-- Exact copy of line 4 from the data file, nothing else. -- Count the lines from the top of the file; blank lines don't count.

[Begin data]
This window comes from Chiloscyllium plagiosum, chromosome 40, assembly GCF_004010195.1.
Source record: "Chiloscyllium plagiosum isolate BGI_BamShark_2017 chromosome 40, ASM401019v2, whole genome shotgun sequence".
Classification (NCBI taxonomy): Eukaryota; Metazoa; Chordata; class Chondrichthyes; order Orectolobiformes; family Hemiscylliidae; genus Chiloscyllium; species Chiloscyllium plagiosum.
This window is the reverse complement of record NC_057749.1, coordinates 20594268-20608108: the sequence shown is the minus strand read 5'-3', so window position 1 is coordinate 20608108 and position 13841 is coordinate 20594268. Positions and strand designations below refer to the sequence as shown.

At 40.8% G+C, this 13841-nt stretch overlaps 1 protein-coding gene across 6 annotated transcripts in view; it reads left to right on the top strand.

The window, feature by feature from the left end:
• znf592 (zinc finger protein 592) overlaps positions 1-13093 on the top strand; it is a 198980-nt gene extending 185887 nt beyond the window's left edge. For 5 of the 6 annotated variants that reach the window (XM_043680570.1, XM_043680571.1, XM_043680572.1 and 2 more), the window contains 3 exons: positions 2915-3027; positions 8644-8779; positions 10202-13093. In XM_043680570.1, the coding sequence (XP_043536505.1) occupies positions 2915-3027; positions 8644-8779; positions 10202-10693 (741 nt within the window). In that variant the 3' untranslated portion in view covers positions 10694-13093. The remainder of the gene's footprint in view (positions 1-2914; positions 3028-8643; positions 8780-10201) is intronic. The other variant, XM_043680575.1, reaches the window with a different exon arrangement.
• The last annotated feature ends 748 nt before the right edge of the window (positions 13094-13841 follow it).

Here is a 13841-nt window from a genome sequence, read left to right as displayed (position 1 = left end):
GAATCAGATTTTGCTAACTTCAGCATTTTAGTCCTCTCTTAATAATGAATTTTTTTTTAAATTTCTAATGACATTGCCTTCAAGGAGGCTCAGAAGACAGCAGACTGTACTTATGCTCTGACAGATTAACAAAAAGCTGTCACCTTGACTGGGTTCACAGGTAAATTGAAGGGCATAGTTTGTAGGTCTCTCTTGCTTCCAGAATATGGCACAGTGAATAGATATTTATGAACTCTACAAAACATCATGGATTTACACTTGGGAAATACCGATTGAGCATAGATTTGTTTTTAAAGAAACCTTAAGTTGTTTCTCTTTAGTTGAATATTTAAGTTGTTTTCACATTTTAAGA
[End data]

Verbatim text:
This window is the reverse complement of record NC_057749.1, coordinates 20594268-20608108: the sequence shown is the minus strand read 5'-3', so window position 1 is coordinate 20608108 and position 13841 is coordinate 20594268. Positions and strand designations below refer to the sequence as shown.